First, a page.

Ninety-eight degrees in Georgia feels a good bit different than 98° in California. In Georgia, we have some of the worst humidity imaginable. There are some weeks during the summer that temperatures stay in the low 100° range.
For us, putting our milking herd in a freestall barn has done wonders for cow health and production. What about our close-up dry cows that are still out on pasture though? How does heat throughout the dry period affect them in their vital first three days postpartum?
The best scenario for a Georgia dairy farmer is to have milking and dry cows under a roof with fans, sprinklers, and so forth, but as many of you know, our pockets only run so deep, especially with milk prices where they are at right now. So, how do we protect the cows housed outside from the extreme heat?
While on pasture during the dry period, we do everything possible to keep our cows in good health. Every day these cows are looked at individually eight times a day. They are fed a special ration to support their pregnancy needs and to prepare them for calving. We also have a covered feedbunk with fans so that while eating they can get cooled off.
Once they have calved is when you can really tell how the heat has stressed their bodies. This is why we pay such close attention to them for the first few days. After calving, we move them to the freestall barn within the first few hours.
At this point, we put them into a chute and give them a full examination. We automatically give each individual cow the calcium supplement Bovikalc, an oral dose of probiotic, and we also trim their tails. Once the examination is over, we release them into a hospital pen. We revisit the fresh cows throughout the day to make sure they are eating and drinking well. We do a last walk around before dayshift crew leaves to make sure none of the cows need a re-examination. They stay in the pen for the first three days postpartum so that they may have our utmost attention day and night.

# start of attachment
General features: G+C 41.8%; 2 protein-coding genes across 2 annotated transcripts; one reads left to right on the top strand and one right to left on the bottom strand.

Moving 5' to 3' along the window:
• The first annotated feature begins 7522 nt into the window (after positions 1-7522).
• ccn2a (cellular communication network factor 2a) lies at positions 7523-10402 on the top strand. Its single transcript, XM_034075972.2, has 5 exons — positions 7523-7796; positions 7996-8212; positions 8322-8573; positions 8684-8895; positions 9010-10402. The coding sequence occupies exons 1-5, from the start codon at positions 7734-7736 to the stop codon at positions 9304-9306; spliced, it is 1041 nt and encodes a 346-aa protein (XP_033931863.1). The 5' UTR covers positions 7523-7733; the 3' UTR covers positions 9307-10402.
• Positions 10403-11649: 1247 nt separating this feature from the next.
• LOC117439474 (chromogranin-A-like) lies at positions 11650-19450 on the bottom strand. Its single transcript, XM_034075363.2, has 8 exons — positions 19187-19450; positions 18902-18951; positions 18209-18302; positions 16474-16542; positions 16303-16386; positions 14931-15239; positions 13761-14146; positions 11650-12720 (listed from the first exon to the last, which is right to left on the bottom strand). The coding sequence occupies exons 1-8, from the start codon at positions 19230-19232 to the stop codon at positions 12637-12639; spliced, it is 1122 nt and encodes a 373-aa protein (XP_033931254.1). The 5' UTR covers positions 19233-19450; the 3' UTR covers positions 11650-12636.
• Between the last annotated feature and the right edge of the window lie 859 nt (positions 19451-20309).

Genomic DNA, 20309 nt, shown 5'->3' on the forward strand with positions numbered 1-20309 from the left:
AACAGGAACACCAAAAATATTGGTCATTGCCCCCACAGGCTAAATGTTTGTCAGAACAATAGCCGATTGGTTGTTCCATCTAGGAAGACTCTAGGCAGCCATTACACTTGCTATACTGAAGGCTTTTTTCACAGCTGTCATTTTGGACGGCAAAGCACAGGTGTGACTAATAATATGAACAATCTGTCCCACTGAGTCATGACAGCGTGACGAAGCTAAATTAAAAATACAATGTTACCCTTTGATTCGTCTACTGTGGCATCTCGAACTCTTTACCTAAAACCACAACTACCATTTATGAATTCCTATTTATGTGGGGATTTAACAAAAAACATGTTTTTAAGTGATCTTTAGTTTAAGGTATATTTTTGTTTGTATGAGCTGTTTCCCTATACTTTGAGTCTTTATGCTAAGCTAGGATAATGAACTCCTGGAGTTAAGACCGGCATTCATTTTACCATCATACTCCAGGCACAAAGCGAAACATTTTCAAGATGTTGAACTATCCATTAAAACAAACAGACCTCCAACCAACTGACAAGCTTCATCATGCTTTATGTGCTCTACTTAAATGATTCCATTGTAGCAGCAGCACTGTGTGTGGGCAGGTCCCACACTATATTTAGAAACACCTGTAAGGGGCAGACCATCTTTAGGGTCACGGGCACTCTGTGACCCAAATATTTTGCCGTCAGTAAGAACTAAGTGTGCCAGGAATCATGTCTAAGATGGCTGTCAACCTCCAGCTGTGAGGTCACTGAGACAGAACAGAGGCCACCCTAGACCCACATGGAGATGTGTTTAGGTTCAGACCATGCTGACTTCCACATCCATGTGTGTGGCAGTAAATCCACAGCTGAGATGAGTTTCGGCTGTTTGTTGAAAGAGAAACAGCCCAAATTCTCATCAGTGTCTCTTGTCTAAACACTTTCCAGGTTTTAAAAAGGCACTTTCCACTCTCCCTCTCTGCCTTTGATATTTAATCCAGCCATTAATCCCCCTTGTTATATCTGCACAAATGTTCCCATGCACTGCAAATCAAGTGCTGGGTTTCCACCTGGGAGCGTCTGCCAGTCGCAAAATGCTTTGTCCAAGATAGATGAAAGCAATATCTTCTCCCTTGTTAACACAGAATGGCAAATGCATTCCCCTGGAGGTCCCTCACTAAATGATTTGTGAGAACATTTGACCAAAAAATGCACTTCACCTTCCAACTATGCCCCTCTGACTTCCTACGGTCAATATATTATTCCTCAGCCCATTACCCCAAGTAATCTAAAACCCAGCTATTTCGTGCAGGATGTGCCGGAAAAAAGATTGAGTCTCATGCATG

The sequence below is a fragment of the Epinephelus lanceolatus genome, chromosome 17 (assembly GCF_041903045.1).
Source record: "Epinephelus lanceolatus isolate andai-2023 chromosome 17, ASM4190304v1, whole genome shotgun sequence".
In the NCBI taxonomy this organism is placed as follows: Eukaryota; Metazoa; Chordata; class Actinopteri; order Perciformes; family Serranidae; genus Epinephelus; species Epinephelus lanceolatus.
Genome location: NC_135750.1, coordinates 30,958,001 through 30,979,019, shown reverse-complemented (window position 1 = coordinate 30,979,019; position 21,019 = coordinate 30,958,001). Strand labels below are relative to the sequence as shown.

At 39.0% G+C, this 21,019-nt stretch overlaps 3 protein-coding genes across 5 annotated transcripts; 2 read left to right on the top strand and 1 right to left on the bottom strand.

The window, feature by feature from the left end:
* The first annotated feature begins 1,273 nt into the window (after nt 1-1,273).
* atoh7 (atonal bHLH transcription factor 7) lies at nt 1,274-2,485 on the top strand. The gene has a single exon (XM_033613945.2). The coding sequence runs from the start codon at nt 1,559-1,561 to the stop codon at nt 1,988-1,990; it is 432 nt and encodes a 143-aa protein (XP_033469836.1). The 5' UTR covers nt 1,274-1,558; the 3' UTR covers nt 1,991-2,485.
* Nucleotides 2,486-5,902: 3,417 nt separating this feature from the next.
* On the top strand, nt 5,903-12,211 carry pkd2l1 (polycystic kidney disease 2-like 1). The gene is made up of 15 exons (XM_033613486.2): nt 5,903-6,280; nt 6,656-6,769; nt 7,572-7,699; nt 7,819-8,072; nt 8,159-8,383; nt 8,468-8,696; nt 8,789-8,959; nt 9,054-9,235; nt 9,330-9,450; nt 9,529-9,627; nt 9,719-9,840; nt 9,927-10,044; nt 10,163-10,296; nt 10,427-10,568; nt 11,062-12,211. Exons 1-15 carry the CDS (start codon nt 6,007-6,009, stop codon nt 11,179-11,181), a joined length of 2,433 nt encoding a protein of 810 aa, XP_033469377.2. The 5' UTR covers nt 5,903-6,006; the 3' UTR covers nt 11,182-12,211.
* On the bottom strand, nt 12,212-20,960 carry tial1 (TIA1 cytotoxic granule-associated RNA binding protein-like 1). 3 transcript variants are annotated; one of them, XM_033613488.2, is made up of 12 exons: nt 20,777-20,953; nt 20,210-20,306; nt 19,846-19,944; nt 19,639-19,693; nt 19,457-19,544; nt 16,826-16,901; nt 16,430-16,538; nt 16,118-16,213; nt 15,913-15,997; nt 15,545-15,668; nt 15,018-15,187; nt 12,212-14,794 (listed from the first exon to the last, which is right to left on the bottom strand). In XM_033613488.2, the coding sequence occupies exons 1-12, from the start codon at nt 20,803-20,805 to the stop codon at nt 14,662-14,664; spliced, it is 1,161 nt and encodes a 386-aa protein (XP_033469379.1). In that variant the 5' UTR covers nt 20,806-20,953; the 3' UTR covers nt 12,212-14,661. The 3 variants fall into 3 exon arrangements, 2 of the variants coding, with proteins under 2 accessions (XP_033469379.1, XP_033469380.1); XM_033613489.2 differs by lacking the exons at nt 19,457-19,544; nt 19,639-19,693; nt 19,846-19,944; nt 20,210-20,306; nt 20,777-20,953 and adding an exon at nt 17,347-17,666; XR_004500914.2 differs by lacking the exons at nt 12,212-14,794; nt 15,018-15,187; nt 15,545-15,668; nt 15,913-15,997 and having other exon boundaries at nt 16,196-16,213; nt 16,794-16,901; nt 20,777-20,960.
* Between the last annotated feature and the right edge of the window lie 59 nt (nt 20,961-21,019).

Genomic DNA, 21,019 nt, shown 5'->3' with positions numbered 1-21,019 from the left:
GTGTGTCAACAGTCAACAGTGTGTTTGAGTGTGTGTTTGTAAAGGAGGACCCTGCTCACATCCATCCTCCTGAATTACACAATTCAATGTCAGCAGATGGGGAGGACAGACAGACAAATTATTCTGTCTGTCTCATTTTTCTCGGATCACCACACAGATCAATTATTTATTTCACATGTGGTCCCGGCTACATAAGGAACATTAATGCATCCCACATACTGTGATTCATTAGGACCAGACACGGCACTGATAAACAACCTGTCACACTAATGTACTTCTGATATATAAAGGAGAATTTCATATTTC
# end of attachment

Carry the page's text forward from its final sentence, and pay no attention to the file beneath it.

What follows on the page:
Goals and visions of Hillcrest's future include a transition barn. This would help the cows with heat stress tremendously. We would be able to control temperature, air movement, and feed intake so that we would be feed a total mixed ration without the consumption of grass or dry hay to tightly manage what they consume. In addition, we would be able to have a clean, lush bedded area for calving. Until then, we will keep doing the best we can with our current situation and keep an especially close eye on those fresh cows.
Mark and Caitlin Rodgers are dairy farmers in Dearing, Georgia. Their "Daddy and Daughter Dairy Together" column will appear every other Thursday on HD Notebook. The Rodgers have a 400-cow dairy that averages 32,000 pounds of milk. Follow their family farm on Facebook at Hillcrest Farms Inc.